"This guy's not too swift," Imhof quipped, and, with a flick of his wrist, resumed his search for another voice.
Banter over the airwaves took place for 36 hours last weekend during the Burlington County Radio Club's annual Field Day.
For two days each year, ham radio enthusiasts from about 5,000 clubs across the country disconnect their home equipment and set up shop in a remote area, simulating emergency conditions such as those after a hurricane or another disaster.
About 30 of the Burlington County club's 50 members chose to camp on a few acres on the edge of a cranberry bog in the Indian Mills section of Shamong Township. They housed themselves - and their equipment - in tents, trailers and under the stars. They used a single generator for power. They hung makeshift antennas from tall trees and prayed that they would transmit farther than 15 miles.
The five transmitters that hummed, buzzed and cracked amid the trees and the mosquitoes were as varied as those who operated them.
While some members relaxed in lawn chairs, telling war stories and jokes over cans of cold beer and between bites of sandwiches, others sat before their transmitters, furiously logging the owners and locations of the disembodied voices that came across the airwaves - for despite the Field Day's opportunity to get away from the usual weekend worries, a competition was taking place.
For each contact made over the radio, members received one point. For each made using Morse Code, members received two points. At the end of the Field Day, the list of contacts is sent to the Amateur Radio Relay League, in Newton, Conn. The league verifies the contacts and publishes a listing of each club's achievement.
Imhof, a Westampton resident who has been a member of the club for 26 years, conceded that it usually ends up closer to the bottom of the list than to the top. But he added that he was confident of change, and that he was doing his best to see that it occurred.
"I think the accents are rich as you move around the country," he said, seated before his transmitter in a bright yellow tent. "You hear a young lad, you hear an old one. . . . They come in from all over the place."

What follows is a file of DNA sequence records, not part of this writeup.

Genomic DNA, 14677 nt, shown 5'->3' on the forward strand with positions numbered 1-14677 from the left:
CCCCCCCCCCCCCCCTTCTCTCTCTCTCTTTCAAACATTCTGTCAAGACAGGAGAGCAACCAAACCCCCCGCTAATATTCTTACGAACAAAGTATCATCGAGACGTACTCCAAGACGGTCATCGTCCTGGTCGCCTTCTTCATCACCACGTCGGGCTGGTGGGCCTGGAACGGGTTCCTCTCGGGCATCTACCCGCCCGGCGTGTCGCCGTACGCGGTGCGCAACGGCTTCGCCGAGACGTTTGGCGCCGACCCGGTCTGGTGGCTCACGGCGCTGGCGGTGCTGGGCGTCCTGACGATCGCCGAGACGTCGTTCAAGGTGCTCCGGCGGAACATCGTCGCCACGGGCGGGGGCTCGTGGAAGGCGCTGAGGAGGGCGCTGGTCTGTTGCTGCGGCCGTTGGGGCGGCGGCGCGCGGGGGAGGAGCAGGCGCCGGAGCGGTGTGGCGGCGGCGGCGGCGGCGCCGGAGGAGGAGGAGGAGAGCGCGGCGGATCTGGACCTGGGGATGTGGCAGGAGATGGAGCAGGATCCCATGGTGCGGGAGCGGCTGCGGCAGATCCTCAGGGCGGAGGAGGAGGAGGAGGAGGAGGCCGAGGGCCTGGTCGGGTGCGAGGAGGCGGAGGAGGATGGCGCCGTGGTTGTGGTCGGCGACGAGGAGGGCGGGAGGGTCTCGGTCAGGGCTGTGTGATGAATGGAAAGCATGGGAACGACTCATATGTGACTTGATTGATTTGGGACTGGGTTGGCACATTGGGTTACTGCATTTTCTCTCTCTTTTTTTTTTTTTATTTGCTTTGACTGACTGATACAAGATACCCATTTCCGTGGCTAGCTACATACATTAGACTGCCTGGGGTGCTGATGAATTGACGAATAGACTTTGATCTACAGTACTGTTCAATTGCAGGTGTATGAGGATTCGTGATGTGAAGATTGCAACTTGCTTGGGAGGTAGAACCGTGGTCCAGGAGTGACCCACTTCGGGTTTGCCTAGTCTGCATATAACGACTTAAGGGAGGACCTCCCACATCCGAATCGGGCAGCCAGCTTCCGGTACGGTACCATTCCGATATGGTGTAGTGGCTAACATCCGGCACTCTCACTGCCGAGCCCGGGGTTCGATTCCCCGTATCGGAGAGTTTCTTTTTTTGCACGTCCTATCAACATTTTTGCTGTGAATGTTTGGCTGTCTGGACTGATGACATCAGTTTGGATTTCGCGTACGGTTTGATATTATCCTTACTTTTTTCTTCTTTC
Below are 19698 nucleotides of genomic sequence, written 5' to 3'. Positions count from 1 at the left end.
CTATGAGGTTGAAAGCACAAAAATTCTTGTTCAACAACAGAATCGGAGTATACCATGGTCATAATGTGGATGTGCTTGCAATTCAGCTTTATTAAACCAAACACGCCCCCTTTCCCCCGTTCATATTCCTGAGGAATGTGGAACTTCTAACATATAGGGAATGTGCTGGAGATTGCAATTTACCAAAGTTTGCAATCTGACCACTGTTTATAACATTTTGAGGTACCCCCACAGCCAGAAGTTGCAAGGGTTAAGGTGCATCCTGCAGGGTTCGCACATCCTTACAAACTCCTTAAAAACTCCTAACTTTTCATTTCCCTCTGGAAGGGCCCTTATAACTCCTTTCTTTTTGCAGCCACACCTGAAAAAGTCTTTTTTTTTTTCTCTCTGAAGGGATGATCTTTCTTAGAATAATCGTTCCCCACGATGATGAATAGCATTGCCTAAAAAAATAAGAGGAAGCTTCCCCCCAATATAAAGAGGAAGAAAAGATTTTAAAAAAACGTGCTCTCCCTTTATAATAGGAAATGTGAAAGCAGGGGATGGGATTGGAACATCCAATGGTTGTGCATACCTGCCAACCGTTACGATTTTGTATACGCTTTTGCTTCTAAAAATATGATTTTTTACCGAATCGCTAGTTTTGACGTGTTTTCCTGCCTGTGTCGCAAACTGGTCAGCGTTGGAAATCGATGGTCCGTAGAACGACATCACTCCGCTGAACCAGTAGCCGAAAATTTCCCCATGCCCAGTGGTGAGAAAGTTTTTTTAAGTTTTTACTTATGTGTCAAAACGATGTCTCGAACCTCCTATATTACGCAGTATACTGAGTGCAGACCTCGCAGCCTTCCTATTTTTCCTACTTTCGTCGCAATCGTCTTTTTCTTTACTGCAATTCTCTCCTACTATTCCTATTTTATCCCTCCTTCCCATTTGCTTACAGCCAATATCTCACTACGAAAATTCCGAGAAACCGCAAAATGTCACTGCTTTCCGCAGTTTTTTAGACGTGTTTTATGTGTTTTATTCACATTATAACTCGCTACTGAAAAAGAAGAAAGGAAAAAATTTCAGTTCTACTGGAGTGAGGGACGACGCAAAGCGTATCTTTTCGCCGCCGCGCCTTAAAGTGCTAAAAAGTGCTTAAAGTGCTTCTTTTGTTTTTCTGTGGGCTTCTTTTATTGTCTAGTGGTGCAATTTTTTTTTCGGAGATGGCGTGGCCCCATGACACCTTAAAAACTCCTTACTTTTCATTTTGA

Across the way, in another tent, the patter of International Morse Code came from a transmitter operated by Thomas DeMeis. DeMeis, a resident of Delran, worked as a telegraph and radio operator on a passenger ship before retiring a few years ago.
The transmitter's continuous radio wave is broken when the message is entered on a key. DeMeis, wearing headphones and a scowl of preoccupation, operated the key almost without thinking. With uncanny speed, he dashed off the same information that Imhof had picked up over the radio.
"If you can type and dance, you can learn Morse Code," said Bob Spratlin of Mount Holly, a 10-year member of the club who taught himself the code 15 years ago. "It's easier if you can pick up a rhythm."
For the past 30 years, club members have used the call letters K2KED, usually for Kilo, 2, Kilo, Echo, Delta.
However, some members, such as Marvin Mayberry of Tabernacle, recite them as King, 2, King Edward, David.
Each call is followed by the number of transmitters being used at the site. In this case, five transmitters were being used and the calls were coming from Southern New Jersey. So, a typical call would be "Kilo, 2, Kilo, Echo, Delta. 5A, Southern New Jersey."
It sounded easy to Matt Cummings of Delran - until he got behind a microphone.
Cummings, 15, is studying for his ham radio operator's license and came to the Field Day with his father, Barry, a member of the club.
Matt, a sophomore at Delran High School, had his feet wrapped tightly under his chair, and the heels of his red, black and white sneakers tapped out their own message as he spoke to the outer reaches for the first time.
He didn't do badly, making several contacts in his first half-hour.
"It's exciting," he said. "I've never done this before, but I'm working on it. I was kind of always a little bit interested" in ham radio.
He said at first that he was a little bit scared, but he gained confidence with each contact.
"I got somebody from Colombia, South America," he said. "I was just listening to what they were saying. You meets lot of people doing this." After a pause, he added, "Even though you never see them."